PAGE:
Wednesday, 2 April 2008

Author Interview! Mark Charan Newton

After finishing 'The Reef' (review below) I found that I was left with loads of questions that I wanted to ask Mark. Thanks to the wonders of modern technology (and Mark's willingness to be interviewed, thanks Mark!) I got to ask these questions and the answers can be found below...

Hi Mark, thanks for agreeing to do this interview.

You work for Solaris Books, what’s it like working on the ‘other side of the fence’
as a writer?

I was writing before I worked at Solaris, back when I used to work in bookselling, so it was really editing work that was the 'other side' for me. Combining the two jobs isn't easy -- I can spend all day reading, an hour or two writing in the evenings, and then to relax... reading! But I think working as a writer helps me understand writers, from a publishing perspective. A heck of a lot of effort goes in to writing a book, a lot of emotions, blood, sweat and tears. And it also means that when I'm writing, I know what editors go through too... But it means that the industry is my life. And that's not a bad thing at all. I get to meet some great people!

While it may be early days, can you ever see yourself scaling down your career in publishing to pursue your writing full time?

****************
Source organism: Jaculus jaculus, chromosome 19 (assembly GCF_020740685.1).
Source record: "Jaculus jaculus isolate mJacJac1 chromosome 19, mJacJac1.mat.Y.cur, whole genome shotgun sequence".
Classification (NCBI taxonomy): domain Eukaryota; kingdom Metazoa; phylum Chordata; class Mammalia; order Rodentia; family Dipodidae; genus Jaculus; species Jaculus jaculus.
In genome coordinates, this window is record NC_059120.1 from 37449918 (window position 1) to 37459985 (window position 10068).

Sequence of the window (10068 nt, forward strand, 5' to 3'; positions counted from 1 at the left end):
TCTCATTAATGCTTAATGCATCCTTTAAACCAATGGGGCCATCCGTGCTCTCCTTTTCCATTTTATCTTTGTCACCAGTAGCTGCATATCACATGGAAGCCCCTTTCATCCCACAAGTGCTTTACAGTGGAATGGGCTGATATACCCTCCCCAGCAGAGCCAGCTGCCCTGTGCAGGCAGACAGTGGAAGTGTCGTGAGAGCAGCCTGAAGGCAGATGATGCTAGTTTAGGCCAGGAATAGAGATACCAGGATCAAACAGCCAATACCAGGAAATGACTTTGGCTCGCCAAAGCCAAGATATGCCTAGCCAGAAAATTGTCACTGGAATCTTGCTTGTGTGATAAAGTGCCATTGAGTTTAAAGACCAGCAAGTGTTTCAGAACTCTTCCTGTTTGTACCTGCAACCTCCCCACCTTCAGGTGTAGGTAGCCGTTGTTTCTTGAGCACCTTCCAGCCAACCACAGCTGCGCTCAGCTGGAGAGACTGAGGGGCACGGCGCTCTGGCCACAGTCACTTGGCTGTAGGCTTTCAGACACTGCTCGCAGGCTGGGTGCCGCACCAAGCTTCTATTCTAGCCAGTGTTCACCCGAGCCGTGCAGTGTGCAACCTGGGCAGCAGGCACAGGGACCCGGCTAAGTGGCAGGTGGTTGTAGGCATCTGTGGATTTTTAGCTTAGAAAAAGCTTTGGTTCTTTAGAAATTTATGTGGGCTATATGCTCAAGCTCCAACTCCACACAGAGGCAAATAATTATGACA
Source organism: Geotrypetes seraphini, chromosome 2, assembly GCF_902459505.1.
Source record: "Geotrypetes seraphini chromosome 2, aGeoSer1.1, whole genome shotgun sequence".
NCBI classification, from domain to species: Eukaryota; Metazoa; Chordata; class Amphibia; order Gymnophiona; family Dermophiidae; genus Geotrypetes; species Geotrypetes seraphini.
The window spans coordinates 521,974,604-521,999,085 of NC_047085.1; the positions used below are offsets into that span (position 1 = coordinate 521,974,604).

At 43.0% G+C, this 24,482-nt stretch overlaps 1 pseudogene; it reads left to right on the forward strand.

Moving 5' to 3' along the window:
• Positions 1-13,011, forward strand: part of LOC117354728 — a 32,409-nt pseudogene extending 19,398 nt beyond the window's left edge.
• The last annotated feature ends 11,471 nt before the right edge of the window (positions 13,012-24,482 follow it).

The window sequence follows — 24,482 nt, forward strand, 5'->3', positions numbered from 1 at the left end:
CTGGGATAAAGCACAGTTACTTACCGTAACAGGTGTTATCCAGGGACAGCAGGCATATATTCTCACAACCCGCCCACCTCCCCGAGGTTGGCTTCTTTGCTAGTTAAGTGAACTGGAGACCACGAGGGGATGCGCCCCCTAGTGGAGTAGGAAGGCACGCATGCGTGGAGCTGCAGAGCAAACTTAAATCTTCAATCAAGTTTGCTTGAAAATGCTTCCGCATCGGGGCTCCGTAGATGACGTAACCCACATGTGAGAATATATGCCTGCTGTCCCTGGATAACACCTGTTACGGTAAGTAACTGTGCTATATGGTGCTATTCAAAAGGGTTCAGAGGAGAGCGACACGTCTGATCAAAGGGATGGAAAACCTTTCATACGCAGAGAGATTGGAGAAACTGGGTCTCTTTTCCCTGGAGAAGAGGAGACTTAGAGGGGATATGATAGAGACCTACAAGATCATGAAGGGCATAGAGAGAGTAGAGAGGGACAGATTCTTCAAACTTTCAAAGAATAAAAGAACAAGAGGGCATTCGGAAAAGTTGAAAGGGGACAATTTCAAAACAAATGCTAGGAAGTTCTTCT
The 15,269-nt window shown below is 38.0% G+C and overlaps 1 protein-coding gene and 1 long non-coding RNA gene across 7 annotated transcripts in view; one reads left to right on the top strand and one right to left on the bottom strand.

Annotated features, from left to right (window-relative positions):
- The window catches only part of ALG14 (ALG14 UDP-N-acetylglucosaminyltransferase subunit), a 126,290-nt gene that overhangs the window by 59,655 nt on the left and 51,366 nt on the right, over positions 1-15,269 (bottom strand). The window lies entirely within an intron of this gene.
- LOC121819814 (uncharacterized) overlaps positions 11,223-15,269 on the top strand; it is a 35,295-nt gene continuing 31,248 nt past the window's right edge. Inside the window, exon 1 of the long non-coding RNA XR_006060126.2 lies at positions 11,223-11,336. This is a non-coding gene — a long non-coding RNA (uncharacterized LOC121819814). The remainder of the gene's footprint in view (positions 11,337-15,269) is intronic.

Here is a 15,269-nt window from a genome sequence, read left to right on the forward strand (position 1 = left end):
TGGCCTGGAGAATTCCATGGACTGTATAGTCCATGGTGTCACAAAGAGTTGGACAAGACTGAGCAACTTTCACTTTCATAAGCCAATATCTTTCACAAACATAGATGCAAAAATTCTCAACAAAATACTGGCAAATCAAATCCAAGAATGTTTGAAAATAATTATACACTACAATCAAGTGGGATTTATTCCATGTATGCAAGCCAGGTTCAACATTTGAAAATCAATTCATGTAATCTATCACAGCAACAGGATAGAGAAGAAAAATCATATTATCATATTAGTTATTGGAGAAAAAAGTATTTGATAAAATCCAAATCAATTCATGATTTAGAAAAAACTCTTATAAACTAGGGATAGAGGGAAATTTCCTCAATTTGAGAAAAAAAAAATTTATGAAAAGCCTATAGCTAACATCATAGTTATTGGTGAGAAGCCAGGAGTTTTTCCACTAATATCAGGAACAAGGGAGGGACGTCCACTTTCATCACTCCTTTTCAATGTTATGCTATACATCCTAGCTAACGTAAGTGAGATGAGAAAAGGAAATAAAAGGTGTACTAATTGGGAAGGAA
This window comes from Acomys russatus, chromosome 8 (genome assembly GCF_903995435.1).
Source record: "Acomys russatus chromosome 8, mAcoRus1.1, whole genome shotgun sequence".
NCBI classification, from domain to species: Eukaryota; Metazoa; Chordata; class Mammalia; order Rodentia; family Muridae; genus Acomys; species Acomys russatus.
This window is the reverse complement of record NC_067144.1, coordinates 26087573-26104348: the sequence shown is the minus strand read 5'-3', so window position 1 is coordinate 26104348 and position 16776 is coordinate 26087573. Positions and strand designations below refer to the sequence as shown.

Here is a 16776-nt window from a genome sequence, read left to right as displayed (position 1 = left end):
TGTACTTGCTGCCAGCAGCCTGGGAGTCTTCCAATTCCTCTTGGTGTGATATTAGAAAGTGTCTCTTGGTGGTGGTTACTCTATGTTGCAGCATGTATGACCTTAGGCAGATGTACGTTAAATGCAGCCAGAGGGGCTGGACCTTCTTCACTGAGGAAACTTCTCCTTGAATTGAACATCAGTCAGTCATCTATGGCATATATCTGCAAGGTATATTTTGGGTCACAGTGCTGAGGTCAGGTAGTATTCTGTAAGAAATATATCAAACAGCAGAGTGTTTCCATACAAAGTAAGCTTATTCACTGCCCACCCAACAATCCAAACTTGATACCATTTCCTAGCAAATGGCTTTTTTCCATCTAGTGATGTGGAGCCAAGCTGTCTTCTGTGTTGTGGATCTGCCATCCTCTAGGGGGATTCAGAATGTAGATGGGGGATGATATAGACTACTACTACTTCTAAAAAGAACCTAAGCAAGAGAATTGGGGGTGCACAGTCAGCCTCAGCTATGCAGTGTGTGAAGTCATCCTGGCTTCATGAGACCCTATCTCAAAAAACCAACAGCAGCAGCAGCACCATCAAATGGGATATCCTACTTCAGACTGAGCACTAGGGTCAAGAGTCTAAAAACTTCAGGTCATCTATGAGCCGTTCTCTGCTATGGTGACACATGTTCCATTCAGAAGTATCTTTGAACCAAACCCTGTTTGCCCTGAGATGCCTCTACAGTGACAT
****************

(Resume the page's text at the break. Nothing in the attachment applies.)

As soon as I can afford the beach house... We always get worried when we hear, at Solaris, that writers are giving up the day job. It's a very fragile career, and a rare few individuals can succeed enough to get by. At the moment, I love doing both. They're a nice compliment to each other.

What gave you the initial idea for ‘The Reef’? I’m going to assume that it didn’t come about through your watching a TV show on marine life…

Not quite! I studied Environmental Science at university, back before everyone became eco-fashionable. A lot of scientific philosophy was the starting point—I can bore you about ecological systems and emergent properties, or about the differences between natural systems and human influenced ones. The natural world can be just as bizarre as any imagined one. So I had a lot of theory kicking around in my head, which needed an outlet. Plus islands are a great literary tool—traditionally, things clash when a group of people are alone, issues brought into the foreground. And I like cool creatures. I wanted to write about them. I wrote this when I was about 23/23 (just turned 27 now...), so all this stuff was still fresh in my head.